They Were There: Gil Coan
“I got an infection when I was 10 and I lost almost nearly my whole left thumb. It didn’t affect my hitting, but it sure made it more difficult to throw a baseball. They tried to get me to use a fake thumb, but that just got in the way, so eventually I just learned how to play without it.”
Gil Coan was an outfielder who played 11 years in the major leagues, getting his start with the Washington Senators in 1946. He appeared in over 100 games a year from 1948 through 1952, managing back-to-back batting averages of .303 in 1950 and 1951. After a drop in production in 1953, Coan was traded to the newly relocated Baltimore Orioles for Roy Sievers. Coan spent 1954 and part of 1955 in Baltimore, also playing for the Chicago White Sox and the New York Giants that same season. His career came to an end in 1956 after only four games with the Giants in April of that year.
As told to Ed Attanasio, This Great Game
On his Early Years: “I got an infection when I was 10 and I lost almost nearly my whole left thumb. It didn’t affect my hitting, but it sure made it more difficult to throw a baseball. They tried to get me to use a fake thumb, but that just got in the way, so eventually I just learned how to play without it.”
On Playing in the Minor Leagues: “I started in 1944 when I signed with the Senators and reported to Kingsport, Tennessee to play there in the Appalachian League. I remember they paid me $275 every month and it seemed a lot of money at the time. I did pretty good there, so they sent me to play for the Chattanooga Lookouts in the Southern Association, where I hit around .370. The Sporting News picked me as the best player in the minors in 1945. In 1946, the Senators called me up and now I was making some serious dough—$5,000. I was happy as hell.”
On Opening Day in 1949: “Oh that was a big day. First, I got to meet President Truman before the game and also Connie Mack. Then I went 3-for-5 in the game. Mack asked me to go to dinner with him after the game, which, of course, I did. He started his career right in Washington, he said--63 years before I did. He was such a nice man—such a gentleman. After that Opening Day game, the reporters started saying I was going to really be something special in the big leagues and I always thought I was good, but not great.”
On Injuries: “I broke three bones in my baseball career—my head in ’50, my leg two years later and my arm in ’53. The first one happened when I was trying to break up a double play and fractured my skull. I was out for six weeks, but I had to sit down after a while because my head starting swelling again. Every year there seemed to be something that would slow me down. During one Spring Training I got an infection in my leg and I was having problems throwing from my hand injury when I was a kid. But, despite all of that, I think I played pretty well.”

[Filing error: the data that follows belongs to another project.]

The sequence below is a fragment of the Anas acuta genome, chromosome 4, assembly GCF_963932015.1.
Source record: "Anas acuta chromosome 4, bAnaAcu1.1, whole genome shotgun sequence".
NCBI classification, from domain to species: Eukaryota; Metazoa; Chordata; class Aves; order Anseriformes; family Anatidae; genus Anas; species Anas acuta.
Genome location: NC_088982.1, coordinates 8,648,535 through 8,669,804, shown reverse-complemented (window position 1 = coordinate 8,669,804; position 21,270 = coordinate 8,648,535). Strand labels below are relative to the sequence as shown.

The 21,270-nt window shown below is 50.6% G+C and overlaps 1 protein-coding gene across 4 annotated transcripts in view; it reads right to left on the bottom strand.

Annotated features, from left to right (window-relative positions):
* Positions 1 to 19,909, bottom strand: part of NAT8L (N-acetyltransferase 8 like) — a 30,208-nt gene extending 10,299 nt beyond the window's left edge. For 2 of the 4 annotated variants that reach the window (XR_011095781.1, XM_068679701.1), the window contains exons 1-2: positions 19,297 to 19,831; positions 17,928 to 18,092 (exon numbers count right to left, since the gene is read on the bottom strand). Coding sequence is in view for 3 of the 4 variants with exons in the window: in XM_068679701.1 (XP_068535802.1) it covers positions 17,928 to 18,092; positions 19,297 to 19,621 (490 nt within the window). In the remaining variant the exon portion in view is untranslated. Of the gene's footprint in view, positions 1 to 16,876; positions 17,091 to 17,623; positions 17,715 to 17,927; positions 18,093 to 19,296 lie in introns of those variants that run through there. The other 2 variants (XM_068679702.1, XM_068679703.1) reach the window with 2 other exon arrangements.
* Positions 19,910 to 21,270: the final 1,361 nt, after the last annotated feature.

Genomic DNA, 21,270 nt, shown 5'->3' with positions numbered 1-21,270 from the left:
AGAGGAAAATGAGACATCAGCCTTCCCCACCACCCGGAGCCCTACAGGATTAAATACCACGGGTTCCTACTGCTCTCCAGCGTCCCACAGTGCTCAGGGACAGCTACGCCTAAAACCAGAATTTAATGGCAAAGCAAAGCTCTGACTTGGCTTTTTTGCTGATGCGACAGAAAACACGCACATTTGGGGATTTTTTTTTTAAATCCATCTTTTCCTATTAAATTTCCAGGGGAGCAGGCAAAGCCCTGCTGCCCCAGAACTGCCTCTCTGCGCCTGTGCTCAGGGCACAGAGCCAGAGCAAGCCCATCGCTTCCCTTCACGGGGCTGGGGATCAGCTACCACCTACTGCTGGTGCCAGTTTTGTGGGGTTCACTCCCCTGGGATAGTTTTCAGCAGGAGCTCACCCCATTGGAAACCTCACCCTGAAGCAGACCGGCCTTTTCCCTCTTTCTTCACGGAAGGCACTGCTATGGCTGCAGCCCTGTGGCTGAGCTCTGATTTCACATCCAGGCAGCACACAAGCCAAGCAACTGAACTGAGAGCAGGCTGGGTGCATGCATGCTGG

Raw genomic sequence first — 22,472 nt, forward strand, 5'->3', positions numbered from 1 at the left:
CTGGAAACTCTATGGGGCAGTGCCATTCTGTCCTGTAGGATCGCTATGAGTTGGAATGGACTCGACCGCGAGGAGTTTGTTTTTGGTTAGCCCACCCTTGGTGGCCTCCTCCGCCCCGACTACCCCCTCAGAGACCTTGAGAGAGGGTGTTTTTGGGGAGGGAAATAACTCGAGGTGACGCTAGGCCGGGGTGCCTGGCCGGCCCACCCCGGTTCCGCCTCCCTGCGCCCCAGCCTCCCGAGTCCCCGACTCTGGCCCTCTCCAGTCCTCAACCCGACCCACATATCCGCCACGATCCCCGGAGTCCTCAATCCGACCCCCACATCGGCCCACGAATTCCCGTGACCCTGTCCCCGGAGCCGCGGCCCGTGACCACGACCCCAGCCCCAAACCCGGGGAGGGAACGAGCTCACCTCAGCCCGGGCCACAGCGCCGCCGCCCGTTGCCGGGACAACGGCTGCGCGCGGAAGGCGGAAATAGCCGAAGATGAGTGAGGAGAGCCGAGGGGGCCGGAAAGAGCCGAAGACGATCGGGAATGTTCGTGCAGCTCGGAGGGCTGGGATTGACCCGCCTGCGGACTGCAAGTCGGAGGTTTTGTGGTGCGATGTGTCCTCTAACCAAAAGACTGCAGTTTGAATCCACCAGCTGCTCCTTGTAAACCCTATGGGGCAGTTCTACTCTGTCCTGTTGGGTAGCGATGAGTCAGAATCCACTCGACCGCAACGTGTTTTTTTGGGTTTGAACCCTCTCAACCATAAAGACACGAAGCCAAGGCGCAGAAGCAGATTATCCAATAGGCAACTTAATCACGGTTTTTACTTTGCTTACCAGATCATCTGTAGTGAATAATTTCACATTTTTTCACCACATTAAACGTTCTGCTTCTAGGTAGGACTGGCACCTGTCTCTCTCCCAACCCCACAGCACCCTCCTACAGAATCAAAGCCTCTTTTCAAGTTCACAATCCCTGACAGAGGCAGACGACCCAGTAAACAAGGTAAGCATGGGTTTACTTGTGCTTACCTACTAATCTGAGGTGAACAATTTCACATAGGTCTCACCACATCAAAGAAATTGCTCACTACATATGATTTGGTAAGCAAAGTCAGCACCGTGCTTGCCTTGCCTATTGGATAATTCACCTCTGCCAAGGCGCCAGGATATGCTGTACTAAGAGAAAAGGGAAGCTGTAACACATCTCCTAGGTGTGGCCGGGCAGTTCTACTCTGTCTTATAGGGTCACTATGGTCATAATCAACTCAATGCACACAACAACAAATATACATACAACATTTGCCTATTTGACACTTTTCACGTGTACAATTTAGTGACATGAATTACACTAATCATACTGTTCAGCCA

On Racing a Racehorse: “I was fairly well-known for being a fast runner, you know? In 1956, I was playing for the Minneapolis Millers, the Giants’ minor league team. Eddie Stanky was the manager and he had a good team, with guys like Joey Amalfitano, Eddie Bressoud, Bill White and Ozzie Virgil. Almost everyone on that team eventually played in the major leagues. It was nice, because we played in a brand new ballpark (Metropolitan Stadium) and they’d get big crowds every game. So, they had a fan appreciation night promotion and my teammate set a record throwing a baseball 445 feet and they asked me to race a horse from the right field wall to home plate. They gave me a little head start on this horse that they got from some local race track, but I won. They gave me $25 and I was thrilled.”
On Another Race in 1946: “I was a rookie and I thought a lot of myself, so one day I challenged five-time AL stolen base champion George Case to a foot race at Griffith Stadium before a game. Case beat me but just barely but it pulled a lot of people into the ballpark. They announced that Case was the fastest man in major league baseball and after the race, I got to meet General Dwight Eisenhower, so that was a big deal.”
Looking Back on His Baseball Career: “I got to travel all over the country and meet great people just because I could hit a ball and run fast. I was a pretty decent player, nothing special. I had my best year in 1951 and even made it into the MVP voting. Some old players wonder about what could have happened if they played on a different team or during a different period in baseball, but that’s just a waste of time in my opinion. Would I have been happier to make $2 million instead of $5 grand? Hell, yes! But, what can you do? Playing for a second division team (the Senators) most of my career wasn’t what I would have wanted, but I still loved every minute of it! Fate and luck play a part in everyone’s life, so sitting around and fretting about it is kind of useless. I look back with fond memories and I’m proud of what I achieved in baseball.”
1951: The Shot Heard 'Round the World Bobby Thomson's historic home run caps one of baseball's greatest pennant races for the New York Giants.
The 1950s Page: A Monopoly of Success Though described as a golden age for baseball, most major league teams find themselves struggling—unless you're in New York City, where the Yankees, Dodgers and Giants hog the World Series podium from 1950-56. But as the decade winds to a close, the euphoria of Big Apple baseball will rot overnight.
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